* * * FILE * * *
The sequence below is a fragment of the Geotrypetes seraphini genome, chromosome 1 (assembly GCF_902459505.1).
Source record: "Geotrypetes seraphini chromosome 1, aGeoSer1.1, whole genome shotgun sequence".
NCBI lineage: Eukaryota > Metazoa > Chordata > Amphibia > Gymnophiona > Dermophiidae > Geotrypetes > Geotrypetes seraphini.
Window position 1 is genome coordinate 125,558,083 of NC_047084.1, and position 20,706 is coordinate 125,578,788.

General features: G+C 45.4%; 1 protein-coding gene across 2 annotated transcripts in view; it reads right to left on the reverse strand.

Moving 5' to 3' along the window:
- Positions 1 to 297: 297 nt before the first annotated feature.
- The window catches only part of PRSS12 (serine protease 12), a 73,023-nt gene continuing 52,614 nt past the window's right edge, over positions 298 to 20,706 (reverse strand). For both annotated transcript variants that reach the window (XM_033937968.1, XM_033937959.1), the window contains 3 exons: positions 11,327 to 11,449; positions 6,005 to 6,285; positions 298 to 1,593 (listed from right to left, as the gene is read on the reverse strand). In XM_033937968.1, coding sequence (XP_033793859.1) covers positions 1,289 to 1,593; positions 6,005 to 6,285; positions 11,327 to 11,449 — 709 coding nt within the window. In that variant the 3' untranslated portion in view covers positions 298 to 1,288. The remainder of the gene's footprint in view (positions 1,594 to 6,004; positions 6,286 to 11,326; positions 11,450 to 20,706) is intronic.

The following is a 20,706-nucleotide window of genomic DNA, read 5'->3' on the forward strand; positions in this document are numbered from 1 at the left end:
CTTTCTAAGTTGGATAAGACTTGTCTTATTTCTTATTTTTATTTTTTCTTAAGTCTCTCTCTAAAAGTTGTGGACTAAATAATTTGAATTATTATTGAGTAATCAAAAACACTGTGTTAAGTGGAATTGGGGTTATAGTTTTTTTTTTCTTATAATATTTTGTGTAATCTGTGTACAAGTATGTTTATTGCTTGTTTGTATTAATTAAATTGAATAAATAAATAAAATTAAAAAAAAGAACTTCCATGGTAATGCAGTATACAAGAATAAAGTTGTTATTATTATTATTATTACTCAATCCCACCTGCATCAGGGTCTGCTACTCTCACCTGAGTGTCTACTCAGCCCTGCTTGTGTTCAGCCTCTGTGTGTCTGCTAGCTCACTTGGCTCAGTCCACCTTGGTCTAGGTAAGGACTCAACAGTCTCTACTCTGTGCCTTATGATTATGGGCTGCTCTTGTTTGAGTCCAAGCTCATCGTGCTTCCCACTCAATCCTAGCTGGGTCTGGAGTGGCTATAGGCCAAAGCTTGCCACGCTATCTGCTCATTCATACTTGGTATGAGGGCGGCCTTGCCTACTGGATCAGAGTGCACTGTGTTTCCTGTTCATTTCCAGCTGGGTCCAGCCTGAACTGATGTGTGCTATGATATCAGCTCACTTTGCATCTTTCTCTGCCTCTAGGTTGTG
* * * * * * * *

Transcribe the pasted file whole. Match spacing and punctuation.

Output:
The sequence below is a fragment of the Geotrypetes seraphini genome, chromosome 1 (assembly GCF_902459505.1).
Source record: "Geotrypetes seraphini chromosome 1, aGeoSer1.1, whole genome shotgun sequence".
NCBI lineage: Eukaryota > Metazoa > Chordata > Amphibia > Gymnophiona > Dermophiidae > Geotrypetes > Geotrypetes seraphini.
Window position 1 is genome coordinate 125,558,083 of NC_047084.1, and position 20,706 is coordinate 125,578,788.

General features: G+C 45.4%; 1 protein-coding gene across 2 annotated transcripts in view; it reads right to left on the reverse strand.

Moving 5' to 3' along the window:
- Positions 1 to 297: 297 nt before the first annotated feature.
- The window catches only part of PRSS12 (serine protease 12), a 73,023-nt gene continuing 52,614 nt past the window's right edge, over positions 298 to 20,706 (reverse strand). For both annotated transcript variants that reach the window (XM_033937968.1, XM_033937959.1), the window contains 3 exons: positions 11,327 to 11,449; positions 6,005 to 6,285; positions 298 to 1,593 (listed from right to left, as the gene is read on the reverse strand). In XM_033937968.1, coding sequence (XP_033793859.1) covers positions 1,289 to 1,593; positions 6,005 to 6,285; positions 11,327 to 11,449 — 709 coding nt within the window. In that variant the 3' untranslated portion in view covers positions 298 to 1,288. The remainder of the gene's footprint in view (positions 1,594 to 6,004; positions 6,286 to 11,326; positions 11,450 to 20,706) is intronic.

The following is a 20,706-nucleotide window of genomic DNA, read 5'->3' on the forward strand; positions in this document are numbered from 1 at the left end:
CTTTCTAAGTTGGATAAGACTTGTCTTATTTCTTATTTTTATTTTTTCTTAAGTCTCTCTCTAAAAGTTGTGGACTAAATAATTTGAATTATTATTGAGTAATCAAAAACACTGTGTTAAGTGGAATTGGGGTTATAGTTTTTTTTTTCTTATAATATTTTGTGTAATCTGTGTACAAGTATGTTTATTGCTTGTTTGTATTAATTAAATTGAATAAATAAATAAAATTAAAAAAAAGAACTTCCATGGTAATGCAGTATACAAGAATAAAGTTGTTATTATTATTATTATTACTCAATCCCACCTGCATCAGGGTCTGCTACTCTCACCTGAGTGTCTACTCAGCCCTGCTTGTGTTCAGCCTCTGTGTGTCTGCTAGCTCACTTGGCTCAGTCCACCTTGGTCTAGGTAAGGACTCAACAGTCTCTACTCTGTGCCTTATGATTATGGGCTGCTCTTGTTTGAGTCCAAGCTCATCGTGCTTCCCACTCAATCCTAGCTGGGTCTGGAGTGGCTATAGGCCAAAGCTTGCCACGCTATCTGCTCATTCATACTTGGTATGAGGGCGGCCTTGCCTACTGGATCAGAGTGCACTGTGTTTCCTGTTCATTTCCAGCTGGGTCCAGCCTGAACTGATGTGTGCTATGATATCAGCTCACTTTGCATCTTTCTCTGCCTCTAGGTTGTG